If your puppy is constipated, he doesn't feel good. His belly ache will go away, however, with the help of a natural laxative or stool softener. Puppy's system isn't so different from yours. The food he eats can help regulate his stools, and the way he processes that food makes all the difference.
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Just like with human beings, when puppies become constipated the most natural type of treatment is food. One of the best and safest sources of fibrous food is pumpkin. Add a couple of teaspoons of canned pumpkin to their food, and the fiber will soften their stool and act as a laxative. The fiber in pumpkin absorbs water and so is also a good remedy for diarrhea for your puppy. Use pure canned pumpkin, not canned pumpkin pie filling.
Another way to get and keep your puppy's system running smoothly is lubrication. Mineral oil added to the dog's diet will lubricate his colon and make defecating easier. This is one remedy that, while natural, should be monitored by a doctor. The amount and frequency of dosing with mineral oil should be prescribed and followed to the letter to avoid making the puppy sick.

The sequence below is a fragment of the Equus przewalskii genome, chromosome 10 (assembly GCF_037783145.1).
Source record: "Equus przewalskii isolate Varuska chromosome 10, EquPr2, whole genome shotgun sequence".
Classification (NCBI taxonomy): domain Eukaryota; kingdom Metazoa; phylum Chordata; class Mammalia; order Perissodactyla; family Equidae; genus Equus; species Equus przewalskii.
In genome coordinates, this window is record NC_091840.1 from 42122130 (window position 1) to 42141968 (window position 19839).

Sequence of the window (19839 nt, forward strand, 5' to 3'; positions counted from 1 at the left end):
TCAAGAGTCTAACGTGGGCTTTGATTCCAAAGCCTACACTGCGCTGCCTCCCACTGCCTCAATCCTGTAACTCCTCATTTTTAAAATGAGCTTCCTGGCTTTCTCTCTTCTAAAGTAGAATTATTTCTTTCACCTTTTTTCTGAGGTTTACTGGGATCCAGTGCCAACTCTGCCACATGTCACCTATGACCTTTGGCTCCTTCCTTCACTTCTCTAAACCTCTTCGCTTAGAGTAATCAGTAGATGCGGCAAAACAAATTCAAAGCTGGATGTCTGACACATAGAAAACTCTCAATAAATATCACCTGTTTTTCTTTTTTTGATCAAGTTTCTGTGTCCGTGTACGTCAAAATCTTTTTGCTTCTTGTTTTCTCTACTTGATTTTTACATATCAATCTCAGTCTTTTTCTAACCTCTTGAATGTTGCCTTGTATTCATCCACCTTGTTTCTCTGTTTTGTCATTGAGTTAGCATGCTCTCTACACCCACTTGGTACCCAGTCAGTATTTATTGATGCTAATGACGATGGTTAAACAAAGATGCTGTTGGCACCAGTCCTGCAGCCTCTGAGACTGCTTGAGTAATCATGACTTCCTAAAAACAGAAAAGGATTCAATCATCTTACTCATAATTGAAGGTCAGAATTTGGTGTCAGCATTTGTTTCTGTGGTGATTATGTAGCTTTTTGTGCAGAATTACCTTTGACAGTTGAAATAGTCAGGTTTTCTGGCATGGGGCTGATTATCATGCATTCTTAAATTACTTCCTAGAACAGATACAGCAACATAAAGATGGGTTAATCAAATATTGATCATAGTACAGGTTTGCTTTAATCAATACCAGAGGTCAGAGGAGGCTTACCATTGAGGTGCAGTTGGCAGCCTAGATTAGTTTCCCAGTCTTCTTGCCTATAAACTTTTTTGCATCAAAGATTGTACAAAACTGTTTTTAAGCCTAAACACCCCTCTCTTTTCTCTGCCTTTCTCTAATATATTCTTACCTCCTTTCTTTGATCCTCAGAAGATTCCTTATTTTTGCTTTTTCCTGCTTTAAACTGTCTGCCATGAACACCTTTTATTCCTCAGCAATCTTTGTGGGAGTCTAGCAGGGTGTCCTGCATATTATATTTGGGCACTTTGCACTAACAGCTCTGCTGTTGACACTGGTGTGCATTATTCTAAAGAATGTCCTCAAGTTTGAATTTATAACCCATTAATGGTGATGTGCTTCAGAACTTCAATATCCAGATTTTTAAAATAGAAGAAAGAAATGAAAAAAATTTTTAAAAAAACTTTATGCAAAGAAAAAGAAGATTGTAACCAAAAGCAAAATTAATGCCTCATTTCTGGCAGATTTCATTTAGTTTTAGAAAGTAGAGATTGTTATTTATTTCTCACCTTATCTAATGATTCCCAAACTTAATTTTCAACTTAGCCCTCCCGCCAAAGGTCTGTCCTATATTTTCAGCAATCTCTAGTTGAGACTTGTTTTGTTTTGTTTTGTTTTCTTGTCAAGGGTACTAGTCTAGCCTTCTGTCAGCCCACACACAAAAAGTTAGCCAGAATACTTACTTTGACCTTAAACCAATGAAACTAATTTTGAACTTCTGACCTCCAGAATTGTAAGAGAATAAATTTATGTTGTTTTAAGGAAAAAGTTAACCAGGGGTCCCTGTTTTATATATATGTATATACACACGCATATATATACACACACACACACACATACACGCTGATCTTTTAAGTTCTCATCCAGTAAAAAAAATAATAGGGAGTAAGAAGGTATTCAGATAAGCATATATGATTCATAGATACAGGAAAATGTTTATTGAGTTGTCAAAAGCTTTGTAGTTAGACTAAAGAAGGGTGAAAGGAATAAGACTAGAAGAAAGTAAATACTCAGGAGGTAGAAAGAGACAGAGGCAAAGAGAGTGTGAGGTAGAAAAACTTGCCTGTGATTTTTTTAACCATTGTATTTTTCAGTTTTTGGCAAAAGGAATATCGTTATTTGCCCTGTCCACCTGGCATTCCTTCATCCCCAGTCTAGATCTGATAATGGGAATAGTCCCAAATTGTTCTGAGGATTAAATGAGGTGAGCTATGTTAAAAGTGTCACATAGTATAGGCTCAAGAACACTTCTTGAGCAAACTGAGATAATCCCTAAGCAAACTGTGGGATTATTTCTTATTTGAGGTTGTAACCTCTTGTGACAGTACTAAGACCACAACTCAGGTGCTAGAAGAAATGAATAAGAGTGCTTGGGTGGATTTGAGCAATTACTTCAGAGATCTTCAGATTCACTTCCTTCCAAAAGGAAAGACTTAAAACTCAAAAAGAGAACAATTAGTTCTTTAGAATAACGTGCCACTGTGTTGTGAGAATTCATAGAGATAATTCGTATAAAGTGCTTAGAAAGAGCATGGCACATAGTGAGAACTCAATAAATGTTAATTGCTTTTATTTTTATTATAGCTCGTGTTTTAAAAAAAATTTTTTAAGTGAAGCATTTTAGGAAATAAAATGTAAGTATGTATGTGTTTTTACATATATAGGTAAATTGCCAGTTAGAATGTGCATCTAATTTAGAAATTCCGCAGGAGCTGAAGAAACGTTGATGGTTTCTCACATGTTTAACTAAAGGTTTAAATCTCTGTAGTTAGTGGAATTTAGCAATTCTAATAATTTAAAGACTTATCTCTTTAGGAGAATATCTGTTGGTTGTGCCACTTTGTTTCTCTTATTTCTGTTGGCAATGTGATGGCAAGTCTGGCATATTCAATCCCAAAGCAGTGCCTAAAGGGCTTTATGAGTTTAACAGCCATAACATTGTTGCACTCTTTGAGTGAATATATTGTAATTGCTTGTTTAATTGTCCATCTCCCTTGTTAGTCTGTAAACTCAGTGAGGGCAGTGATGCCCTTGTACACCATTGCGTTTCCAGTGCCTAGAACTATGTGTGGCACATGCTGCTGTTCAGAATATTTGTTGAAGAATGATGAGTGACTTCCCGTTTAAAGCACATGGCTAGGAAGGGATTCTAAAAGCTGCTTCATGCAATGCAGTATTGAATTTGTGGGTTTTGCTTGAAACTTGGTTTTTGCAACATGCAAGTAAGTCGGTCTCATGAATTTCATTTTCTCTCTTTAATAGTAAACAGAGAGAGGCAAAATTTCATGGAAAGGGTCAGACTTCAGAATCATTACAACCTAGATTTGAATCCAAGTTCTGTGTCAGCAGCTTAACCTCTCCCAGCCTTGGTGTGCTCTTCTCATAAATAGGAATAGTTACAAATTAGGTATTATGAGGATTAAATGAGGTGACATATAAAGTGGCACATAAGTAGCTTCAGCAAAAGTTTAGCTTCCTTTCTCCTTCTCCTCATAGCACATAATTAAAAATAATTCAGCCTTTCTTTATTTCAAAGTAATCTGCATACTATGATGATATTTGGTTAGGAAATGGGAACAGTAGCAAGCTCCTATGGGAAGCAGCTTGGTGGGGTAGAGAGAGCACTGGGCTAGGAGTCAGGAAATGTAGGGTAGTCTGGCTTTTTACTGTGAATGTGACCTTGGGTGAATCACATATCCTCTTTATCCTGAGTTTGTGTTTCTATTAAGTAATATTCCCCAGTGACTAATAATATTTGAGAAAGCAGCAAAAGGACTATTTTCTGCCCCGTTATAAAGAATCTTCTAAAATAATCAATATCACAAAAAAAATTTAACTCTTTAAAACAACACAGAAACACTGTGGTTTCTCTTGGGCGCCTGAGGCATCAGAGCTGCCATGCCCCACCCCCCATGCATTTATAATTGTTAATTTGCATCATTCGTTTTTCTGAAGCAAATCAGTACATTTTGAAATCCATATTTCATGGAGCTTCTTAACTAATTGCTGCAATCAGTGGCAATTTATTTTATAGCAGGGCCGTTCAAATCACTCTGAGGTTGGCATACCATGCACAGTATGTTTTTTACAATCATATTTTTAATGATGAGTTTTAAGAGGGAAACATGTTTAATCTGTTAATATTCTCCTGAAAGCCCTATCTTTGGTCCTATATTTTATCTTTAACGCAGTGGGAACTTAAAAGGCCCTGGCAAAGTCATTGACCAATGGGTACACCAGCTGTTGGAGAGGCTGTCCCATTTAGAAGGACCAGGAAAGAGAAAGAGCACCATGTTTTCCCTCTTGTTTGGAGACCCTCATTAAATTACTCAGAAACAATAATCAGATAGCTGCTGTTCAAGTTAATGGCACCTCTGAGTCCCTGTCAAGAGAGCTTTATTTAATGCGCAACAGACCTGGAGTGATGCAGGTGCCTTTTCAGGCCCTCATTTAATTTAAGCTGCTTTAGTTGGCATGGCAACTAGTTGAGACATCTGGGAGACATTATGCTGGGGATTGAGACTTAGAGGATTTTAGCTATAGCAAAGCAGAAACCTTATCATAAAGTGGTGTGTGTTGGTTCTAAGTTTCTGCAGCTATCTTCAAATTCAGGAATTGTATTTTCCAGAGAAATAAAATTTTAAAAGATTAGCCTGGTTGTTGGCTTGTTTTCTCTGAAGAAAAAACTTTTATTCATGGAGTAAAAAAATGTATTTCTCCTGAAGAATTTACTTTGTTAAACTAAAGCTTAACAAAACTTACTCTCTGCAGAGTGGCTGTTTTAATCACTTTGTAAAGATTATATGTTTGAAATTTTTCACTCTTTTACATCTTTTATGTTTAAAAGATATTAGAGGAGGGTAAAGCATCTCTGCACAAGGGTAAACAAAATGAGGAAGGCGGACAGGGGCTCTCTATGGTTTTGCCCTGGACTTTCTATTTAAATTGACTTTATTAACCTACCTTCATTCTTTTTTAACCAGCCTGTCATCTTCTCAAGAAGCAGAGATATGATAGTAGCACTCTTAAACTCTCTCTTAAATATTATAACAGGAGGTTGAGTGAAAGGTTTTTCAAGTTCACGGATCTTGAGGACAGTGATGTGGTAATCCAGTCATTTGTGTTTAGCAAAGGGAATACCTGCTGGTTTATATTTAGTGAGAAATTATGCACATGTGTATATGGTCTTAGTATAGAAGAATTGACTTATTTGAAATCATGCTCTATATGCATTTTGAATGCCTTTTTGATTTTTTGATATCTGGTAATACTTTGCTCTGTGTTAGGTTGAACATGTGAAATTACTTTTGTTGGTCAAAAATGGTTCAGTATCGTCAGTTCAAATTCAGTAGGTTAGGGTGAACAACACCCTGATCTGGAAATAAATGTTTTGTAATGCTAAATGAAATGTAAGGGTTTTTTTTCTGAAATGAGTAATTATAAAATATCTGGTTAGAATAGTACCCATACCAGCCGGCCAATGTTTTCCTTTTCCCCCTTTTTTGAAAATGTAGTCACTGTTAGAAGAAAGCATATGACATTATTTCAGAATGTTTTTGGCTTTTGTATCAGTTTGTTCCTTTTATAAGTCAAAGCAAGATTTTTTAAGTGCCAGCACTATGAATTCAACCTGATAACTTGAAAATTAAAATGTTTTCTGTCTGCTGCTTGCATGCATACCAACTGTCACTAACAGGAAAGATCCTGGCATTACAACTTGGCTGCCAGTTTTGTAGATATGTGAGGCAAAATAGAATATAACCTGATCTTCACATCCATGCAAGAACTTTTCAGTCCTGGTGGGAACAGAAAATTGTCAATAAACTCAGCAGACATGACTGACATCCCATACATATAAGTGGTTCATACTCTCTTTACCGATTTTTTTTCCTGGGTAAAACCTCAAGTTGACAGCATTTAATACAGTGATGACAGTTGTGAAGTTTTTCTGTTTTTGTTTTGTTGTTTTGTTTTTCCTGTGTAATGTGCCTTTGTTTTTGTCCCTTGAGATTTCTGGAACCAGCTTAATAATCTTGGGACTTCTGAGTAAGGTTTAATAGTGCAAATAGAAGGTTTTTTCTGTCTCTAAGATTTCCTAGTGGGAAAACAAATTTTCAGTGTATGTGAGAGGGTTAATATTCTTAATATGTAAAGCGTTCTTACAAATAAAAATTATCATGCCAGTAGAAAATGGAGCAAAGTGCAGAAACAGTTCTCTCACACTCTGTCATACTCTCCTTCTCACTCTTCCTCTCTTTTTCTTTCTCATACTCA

Fiber is an excellent laxative for puppies. Add some to his diet, and you're puppy's system will be back to its best functioning before you know it. Try adding a handful of dry bran cereal to the dog's food. Another idea is to purchase a fiber supplement made for humans and add it to the dog's food. Consult a veterinarian prior to dosing your dog with these over-the-counter products. A low-ash, highly digestible diet will help reduce the size of your puppy's stool, which will help the fiber do its job.
Puppies don't digest cow's milk very well. It normally causes diarrhea, but in a dog that is constipated, it can act as a natural laxative. If your puppy won't drink the milk straight, mix one-quarter to one-half cup into his food or water. Dosing your dog with milk once a day for two or three days should ease the constipation.
Always check with your veterinarian before changing your pet’s diet, medication, or physical activity routines. This information is not a substitute for a vet’s opinion.